From Wellington to waka paddler

By D'Angelo Martin

Prime Minister Jacinda Ardern was granted a rare privilege of paddling alongside kaihoe of Te Waka Tētē o te Whānau Moana this afternoon.

An honour of this magnitude has never been afforded to a New Zealand Prime Minister at Waitangi and Ardern took her newly designated duties seriously and with great pride. 

Tohunga kaihoe Joe Conrad (Te Rarawa) granted the Prime Minister's request and his team was fully prepared for the arrival of their new paddler.

Joe Conrad says the Prime Minister approached his team today asking for an opportunity to be a part of the crew.

Rutene Gabel (Te Paatū) says, “It’s very historic and a first for a Prime Minister to jump on a canoe to paddle as one of them. She’s actually the first to ask to be a part of it.”

While the task of paddling alongside skilled experts would be daunting for some, Ardern took on the challenge with enthusiasm.

“She wants to paddle, for her to embrace what we do and those paddles, they aren’t light. She will hear the essence of the haka and the sound of the water.”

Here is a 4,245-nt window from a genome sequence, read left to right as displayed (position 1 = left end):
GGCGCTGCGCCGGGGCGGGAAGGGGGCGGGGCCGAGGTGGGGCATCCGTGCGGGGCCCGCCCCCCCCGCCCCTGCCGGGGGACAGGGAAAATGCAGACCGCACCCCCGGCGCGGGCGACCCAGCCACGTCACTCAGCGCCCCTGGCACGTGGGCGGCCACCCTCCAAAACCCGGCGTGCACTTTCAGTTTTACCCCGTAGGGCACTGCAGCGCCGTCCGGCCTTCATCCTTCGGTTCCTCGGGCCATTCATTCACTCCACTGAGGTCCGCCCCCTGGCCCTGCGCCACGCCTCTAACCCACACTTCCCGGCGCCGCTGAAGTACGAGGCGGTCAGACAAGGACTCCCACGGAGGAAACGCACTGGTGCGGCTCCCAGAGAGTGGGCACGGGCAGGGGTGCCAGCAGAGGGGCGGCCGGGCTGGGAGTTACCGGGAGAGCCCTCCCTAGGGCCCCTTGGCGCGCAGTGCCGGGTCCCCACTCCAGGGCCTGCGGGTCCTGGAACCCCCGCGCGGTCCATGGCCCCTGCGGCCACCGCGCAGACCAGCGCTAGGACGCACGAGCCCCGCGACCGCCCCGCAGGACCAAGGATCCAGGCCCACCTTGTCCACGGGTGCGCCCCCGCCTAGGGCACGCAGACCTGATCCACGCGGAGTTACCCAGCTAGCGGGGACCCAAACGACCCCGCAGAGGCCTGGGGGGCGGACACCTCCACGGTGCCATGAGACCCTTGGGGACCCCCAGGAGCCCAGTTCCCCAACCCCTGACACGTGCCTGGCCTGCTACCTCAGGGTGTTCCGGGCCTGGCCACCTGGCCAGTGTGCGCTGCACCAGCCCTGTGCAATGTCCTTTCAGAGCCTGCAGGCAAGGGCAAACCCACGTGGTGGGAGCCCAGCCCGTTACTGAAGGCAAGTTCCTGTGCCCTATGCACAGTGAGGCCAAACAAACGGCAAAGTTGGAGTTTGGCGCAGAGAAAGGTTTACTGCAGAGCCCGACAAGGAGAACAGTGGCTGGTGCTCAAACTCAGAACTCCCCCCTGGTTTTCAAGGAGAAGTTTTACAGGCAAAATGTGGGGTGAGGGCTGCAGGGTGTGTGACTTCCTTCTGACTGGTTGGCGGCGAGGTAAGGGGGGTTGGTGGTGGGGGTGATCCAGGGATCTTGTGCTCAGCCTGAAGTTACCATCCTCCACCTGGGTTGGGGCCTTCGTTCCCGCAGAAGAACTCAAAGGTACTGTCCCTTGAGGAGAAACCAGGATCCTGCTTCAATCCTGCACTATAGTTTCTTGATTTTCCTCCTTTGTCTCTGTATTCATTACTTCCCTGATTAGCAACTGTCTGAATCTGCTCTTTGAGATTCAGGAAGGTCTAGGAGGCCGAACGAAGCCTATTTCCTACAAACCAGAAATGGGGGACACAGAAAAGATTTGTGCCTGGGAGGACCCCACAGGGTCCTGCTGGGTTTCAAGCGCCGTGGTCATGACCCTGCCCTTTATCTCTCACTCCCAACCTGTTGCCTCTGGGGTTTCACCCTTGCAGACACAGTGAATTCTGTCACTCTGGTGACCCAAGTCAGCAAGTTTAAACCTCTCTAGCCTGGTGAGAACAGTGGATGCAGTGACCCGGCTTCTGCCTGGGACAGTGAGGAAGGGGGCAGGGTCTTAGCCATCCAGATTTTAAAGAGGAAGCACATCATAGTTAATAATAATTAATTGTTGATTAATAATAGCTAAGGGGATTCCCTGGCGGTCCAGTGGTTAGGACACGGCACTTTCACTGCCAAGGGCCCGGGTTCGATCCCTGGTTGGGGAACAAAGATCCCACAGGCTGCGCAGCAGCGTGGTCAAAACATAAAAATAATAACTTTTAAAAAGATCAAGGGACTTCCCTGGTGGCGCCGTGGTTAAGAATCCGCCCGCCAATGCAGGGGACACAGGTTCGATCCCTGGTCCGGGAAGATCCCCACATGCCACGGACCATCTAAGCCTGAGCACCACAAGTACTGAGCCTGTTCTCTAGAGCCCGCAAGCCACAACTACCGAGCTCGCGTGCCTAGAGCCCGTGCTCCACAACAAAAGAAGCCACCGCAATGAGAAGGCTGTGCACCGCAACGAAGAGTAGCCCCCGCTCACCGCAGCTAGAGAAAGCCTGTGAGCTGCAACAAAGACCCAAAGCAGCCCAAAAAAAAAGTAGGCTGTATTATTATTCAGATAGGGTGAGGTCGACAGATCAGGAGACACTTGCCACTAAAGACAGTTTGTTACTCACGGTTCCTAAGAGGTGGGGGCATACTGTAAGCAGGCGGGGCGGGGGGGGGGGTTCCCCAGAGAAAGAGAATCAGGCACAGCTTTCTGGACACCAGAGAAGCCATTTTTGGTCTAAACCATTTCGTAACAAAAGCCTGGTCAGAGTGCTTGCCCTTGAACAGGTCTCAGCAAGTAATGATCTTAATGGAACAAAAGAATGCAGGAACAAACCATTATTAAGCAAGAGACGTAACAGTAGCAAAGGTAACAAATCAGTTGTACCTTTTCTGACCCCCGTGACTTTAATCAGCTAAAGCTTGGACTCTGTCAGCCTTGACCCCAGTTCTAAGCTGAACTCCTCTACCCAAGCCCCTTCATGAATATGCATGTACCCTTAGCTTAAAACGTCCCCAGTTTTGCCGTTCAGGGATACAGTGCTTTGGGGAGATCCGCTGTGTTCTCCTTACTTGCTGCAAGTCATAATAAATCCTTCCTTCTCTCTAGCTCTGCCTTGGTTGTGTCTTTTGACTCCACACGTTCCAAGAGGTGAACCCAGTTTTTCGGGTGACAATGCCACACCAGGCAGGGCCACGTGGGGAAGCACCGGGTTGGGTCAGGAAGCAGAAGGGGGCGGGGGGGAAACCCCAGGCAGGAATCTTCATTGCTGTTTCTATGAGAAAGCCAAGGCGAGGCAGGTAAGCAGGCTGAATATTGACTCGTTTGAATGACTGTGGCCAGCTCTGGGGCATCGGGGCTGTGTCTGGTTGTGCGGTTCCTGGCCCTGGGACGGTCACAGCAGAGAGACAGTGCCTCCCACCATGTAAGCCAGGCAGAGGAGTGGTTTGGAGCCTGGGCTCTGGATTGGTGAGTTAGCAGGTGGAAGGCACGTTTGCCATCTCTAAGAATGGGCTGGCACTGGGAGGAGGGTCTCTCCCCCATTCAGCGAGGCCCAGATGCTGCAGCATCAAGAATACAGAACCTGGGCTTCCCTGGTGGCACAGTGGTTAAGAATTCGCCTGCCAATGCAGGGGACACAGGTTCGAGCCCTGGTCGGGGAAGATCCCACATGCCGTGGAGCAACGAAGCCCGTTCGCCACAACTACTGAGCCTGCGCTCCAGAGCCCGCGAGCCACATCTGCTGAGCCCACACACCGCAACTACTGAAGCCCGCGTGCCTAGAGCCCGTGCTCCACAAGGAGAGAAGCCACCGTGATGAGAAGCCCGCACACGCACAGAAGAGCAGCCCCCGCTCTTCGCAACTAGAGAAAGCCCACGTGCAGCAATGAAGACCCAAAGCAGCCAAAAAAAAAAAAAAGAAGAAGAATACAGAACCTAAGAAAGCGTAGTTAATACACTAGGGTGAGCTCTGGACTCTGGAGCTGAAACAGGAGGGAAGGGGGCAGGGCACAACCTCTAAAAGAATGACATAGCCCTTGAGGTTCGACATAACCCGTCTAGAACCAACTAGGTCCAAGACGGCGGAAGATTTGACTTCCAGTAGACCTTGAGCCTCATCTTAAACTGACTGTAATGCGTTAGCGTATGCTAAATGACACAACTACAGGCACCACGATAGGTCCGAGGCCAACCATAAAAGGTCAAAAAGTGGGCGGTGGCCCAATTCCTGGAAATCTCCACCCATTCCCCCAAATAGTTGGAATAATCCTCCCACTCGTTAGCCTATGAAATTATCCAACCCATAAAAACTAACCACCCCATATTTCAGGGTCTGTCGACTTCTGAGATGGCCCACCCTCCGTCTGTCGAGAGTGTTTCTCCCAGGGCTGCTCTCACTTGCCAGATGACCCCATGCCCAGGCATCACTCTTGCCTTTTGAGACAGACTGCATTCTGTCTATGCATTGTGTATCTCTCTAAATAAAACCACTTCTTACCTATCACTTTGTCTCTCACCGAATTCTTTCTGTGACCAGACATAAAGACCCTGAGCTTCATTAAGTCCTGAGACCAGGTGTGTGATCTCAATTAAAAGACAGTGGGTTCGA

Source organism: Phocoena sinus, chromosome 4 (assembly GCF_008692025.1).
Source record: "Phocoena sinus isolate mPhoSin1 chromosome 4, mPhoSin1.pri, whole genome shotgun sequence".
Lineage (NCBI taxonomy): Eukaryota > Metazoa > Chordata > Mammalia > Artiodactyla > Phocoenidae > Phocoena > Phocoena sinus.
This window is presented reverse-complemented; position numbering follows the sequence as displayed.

Her waka was flanked by more waka and paddlers.

Joe Conrad says, “On the right side of Te Whānau Moana will be Mātaatua Puhi, on the left will be Te Ika ā Maui Mokopuna, behind will be Mātaatua Toroa and Te Whakaangi. Our paddlers will look after the Prime Minister.”

Kaupapa waka has been passed down through generations and according to these young ones they are determined to maintain the tradition.

Tawiti Harrison says, “The idea is for this to continue and be passed down to the next generations so it will live on forever.”

Kauri Paparoa a student from Te Rangi Āniwaniwa says they support the kaupapa and they are aiming to increase the numbers of young paddlers here in the north.

Conrad says, “They know the importance of kaupapa waka and its significance because soon it will be them who will look after this kaupapa.”

Tomorrow the canoes will go back out to sea for their annual Waka presentation at the 180th Waitangi commemorations.